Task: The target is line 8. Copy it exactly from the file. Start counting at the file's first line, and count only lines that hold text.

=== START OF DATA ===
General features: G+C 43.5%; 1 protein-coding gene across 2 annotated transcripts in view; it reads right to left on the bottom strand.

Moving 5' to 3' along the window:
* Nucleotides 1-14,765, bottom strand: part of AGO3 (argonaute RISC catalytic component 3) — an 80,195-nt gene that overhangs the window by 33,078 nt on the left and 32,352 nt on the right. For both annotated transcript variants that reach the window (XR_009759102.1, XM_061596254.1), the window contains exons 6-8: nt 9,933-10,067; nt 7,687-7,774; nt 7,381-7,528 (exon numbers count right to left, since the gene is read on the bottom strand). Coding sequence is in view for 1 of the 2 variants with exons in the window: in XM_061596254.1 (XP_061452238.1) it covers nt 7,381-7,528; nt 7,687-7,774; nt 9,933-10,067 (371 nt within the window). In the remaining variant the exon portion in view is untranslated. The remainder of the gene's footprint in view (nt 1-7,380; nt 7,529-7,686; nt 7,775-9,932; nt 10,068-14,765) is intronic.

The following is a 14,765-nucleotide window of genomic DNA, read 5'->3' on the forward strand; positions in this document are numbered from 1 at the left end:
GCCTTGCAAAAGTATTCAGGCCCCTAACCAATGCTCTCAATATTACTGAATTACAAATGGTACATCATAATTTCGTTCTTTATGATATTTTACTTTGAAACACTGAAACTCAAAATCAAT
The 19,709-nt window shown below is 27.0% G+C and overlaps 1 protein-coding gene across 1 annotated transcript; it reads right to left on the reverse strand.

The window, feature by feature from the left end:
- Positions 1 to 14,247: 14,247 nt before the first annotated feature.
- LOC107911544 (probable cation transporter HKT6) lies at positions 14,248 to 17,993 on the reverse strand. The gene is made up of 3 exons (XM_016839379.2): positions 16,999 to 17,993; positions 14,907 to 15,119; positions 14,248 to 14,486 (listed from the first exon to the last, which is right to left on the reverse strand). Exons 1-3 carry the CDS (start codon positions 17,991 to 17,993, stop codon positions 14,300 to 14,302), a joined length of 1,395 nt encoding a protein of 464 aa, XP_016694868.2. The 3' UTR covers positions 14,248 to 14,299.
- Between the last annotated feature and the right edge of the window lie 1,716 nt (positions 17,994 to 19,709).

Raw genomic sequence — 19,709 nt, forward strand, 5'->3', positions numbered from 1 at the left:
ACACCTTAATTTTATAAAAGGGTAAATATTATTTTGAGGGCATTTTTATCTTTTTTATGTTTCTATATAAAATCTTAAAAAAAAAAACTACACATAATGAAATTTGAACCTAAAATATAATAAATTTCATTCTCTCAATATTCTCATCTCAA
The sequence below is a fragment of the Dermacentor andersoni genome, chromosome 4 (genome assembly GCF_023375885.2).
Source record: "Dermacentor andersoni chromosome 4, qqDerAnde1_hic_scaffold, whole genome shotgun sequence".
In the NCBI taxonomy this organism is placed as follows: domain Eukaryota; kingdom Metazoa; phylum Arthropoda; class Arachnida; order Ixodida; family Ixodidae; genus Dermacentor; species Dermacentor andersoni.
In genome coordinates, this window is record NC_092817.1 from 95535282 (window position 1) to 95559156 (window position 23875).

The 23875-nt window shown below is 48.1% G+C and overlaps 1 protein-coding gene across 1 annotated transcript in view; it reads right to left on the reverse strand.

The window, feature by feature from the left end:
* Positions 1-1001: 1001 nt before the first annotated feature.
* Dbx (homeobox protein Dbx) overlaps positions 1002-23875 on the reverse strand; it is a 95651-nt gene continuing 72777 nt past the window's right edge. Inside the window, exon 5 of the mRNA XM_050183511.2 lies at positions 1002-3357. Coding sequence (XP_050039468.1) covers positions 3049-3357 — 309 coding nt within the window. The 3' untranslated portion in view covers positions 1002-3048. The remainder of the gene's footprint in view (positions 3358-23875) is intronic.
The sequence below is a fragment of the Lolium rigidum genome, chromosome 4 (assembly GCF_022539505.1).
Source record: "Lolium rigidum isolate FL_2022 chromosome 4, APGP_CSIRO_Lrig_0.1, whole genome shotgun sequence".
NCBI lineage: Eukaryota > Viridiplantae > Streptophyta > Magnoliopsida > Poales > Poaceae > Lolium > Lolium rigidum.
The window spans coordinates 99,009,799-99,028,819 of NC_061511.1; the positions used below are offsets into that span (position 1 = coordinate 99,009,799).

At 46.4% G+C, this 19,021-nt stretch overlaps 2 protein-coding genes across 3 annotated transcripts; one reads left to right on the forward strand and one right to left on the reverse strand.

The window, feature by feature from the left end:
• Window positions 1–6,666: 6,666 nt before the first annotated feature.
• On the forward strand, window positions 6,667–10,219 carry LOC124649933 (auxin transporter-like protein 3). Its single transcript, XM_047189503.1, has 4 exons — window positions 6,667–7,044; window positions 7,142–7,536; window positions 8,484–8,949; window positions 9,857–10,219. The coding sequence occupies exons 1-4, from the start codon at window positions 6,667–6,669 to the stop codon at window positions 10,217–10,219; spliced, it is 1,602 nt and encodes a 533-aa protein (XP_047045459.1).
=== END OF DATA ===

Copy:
- Positions 1 to 14,247: 14,247 nt before the first annotated feature.